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It Turns Learning Into Child's Play

November 17, 2003|JEAN O. PASCO | Times Staff Writer

Museums are places where life's mysteries are explained.

The Children's Museum at La Habra answers one of the most basic: Where can you keep toddlers busy for hours and have them learn at the same time?

Kirsten Resnick of El Segundo figured that out earlier this year when she plunked down $45 for a family membership and began bringing 2-year-old Micah and sister Kira, now 7 months, to the museum.

"We'll spend a couple of hours here, and usually I have to drag him out," she said as Micah happily zoomed through the Kids on Stage room, where several other toddlers -- wrapped in gauzy pink and purple princess outfits and mismatched feather boas -- performed oblivious of their audience.

"The thing I really like is the older the kids get, there are higher levels of activity for them to do," Resnick said. "It's worth the drive to get here."

Several rooms away, 5-year-old David Munoz gazed wordlessly at the museum's model train exhibit, his eyes darting as five trains chugged successively through a miniature village. The room's painted-brick walls were decorated with old tin signs announcing La Habra Station, courtesy of the Union Pacific Foundation.

"We come over here every chance we get," his father, Frank, said. "It's never crowded during the week, and there's so much for the kids to do."

The Children's Museum houses 12,500 square feet of exhibit space with permanent and changing displays. The focus is hands-on learning for younger children, from preschool through age 12.

When it opened in 1977, it was California's first children's museum and the first of its type west of the Rockies. It is now one of 18 children's museums statewide. "A lot of our audience is very young, so we try to incorporate elements they can understand," said April Baxter, curator of exhibits and education for seven years.

Expanded in 1989, the museum offers room after room of educational learning: There's a science room with a "dino dig" -- a large box of brick-colored sand filled with dinosaur bones for kids to discover and identify. In the opposite corner is a 200-square-foot waterfall to introduce children to the three states of water and explain such concepts as evaporation.

Other permanent exhibits include a mini-supermarket, a wall where shadows are captured and displayed, and a gas pump and car so children can participate in a Southern California rite of passage.

Small children and their parents also can ride a genuine Dentzel carousel, made by famed German craftsman Gustav Dentzel, who immigrated to the United States and opened his carousel factory in 1860.

A temporary exhibit, which runs through Jan. 18, features a "Hollywood FX" studio. Children can watch themselves disappear in front of a blue-screen or enter what is called a forced-perspective set, where they appear to grow larger as they walk into the distance.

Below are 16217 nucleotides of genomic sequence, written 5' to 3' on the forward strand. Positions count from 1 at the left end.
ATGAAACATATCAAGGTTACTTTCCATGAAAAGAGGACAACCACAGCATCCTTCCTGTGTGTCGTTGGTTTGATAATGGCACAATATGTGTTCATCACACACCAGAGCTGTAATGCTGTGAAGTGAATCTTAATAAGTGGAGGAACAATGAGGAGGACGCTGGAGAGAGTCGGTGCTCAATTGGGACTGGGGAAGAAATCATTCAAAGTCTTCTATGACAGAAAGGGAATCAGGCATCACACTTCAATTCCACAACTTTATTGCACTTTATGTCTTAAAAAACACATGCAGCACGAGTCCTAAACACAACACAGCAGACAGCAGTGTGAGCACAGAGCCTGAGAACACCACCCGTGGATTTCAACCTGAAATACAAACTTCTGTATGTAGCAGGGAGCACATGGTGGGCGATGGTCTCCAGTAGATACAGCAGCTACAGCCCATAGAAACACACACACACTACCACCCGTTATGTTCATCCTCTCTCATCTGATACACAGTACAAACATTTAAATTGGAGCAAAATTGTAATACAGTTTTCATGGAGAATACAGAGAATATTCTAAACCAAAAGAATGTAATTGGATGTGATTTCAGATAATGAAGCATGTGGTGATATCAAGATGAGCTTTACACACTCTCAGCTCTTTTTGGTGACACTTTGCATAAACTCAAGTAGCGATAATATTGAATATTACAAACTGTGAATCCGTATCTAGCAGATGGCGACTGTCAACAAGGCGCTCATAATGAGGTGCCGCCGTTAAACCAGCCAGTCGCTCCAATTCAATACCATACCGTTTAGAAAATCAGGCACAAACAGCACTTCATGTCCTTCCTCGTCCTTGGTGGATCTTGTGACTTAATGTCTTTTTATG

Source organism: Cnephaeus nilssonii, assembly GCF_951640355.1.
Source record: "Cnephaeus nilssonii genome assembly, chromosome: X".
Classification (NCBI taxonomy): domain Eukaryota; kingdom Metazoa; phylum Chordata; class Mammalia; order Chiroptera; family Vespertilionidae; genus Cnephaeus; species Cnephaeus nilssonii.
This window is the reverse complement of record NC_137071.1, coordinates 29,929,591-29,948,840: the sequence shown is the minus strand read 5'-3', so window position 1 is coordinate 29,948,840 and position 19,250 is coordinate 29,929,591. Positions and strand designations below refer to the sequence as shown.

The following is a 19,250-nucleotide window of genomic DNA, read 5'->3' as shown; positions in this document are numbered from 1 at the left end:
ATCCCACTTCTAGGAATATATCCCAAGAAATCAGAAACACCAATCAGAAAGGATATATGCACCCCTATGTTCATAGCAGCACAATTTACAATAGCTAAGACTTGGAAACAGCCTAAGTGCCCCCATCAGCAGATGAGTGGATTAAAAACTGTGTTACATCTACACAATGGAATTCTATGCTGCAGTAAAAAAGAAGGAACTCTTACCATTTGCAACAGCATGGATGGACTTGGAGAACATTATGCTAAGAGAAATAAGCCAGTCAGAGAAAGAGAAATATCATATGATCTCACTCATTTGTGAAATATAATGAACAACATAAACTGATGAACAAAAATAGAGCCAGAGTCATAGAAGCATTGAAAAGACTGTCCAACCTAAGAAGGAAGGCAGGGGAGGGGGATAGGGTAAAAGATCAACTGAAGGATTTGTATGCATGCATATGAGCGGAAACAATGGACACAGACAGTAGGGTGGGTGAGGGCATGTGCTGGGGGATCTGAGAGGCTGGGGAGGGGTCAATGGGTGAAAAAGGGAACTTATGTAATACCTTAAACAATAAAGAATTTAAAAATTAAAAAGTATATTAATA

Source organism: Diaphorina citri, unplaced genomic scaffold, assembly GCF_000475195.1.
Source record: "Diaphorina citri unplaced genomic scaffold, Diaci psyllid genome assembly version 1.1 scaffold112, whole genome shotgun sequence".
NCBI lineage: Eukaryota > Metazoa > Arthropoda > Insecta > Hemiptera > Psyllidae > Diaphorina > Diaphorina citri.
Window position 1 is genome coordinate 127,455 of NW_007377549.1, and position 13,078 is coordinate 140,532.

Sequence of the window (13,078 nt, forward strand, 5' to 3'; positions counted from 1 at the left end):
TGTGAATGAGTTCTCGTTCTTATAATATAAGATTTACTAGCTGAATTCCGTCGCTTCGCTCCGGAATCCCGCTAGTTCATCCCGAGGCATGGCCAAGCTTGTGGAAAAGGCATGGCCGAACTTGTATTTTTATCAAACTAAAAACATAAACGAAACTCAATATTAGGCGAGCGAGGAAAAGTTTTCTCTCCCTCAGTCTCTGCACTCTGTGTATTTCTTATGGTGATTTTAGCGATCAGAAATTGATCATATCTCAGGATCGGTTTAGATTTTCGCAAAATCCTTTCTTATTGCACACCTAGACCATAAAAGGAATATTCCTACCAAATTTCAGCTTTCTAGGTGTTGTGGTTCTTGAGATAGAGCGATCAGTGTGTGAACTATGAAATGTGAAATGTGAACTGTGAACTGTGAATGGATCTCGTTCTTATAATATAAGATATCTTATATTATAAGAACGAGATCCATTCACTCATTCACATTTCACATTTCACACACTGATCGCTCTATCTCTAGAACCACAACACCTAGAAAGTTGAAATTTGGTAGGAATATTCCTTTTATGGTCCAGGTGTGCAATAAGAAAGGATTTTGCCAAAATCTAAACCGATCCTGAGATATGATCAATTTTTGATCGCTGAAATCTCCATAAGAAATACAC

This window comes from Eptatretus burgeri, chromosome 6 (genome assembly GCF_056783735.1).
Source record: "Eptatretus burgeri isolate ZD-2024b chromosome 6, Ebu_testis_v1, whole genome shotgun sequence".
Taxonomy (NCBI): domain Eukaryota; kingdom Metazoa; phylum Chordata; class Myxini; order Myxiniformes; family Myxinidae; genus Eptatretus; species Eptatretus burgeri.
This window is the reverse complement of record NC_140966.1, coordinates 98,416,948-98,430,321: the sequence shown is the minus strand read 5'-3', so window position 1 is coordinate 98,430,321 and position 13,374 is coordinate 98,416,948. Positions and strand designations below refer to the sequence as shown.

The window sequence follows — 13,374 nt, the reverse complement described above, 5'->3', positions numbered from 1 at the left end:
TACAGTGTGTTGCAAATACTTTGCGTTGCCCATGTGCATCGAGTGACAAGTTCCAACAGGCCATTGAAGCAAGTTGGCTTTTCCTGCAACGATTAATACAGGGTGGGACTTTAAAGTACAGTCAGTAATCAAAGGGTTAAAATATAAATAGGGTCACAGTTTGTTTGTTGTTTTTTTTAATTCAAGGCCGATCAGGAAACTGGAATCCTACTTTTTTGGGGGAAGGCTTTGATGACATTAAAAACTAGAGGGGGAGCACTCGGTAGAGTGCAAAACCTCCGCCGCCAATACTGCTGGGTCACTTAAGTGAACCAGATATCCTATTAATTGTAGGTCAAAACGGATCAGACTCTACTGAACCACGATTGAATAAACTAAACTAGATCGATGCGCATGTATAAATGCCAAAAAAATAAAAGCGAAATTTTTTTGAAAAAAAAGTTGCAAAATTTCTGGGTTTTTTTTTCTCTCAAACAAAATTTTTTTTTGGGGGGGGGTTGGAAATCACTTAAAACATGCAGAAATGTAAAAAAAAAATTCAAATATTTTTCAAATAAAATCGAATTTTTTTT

They also learn morph technology on a computer screen, create artificial weather conditions using models and lighting, and become their own foley artists by creating sounds to complement a silent film clip.

Outside, there's a nature walk, where little feet can be compared against the massive concrete imprints of a T. rex.

Once a Union Pacific train depot, the museum has its own rich history. The station closed in the 1950s and sat empty until the 1970s. Then-La Habra Councilwoman Robin Young, after viewing the Pittsburgh Children's Museum, began looking for a spot for such a museum in town and settled on the depot.

The museum's budget of about $1 million a year is split between the city and the Friends of the Children's Museum. The city pays for maintenance of the building and salaries for a dozen mostly part-time staffers; the private fund-raising group pays for programs and exhibits. The museum handles about 40,000 visitors in a busy month.

Though winter is usually a slow time of the year, visitors have increased, Baxter said, because children's museums in Los Angeles and San Marino closed for renovations and possible relocation.

The next exhibit, which runs from Feb. 2 to June 6, is "Masters of the Arts," an interactive examination of nine famous painters, including Vincent van Gogh and Frida Kahlo.

Admission is $5 per person, with children younger than age 2 admitted free. La Habra residents are $4. A yearly family pass is $45. Birthday parties can be scheduled for the multipurpose room, where craft classes also are held.

Hours for the museum, at 301 S. Euclid St., are Monday from 10 a.m. to 1 p.m., Tuesday through Saturday from 10 a.m. to 5 p.m. and Sunday from 1 to 5 p.m.

Free parking is available.

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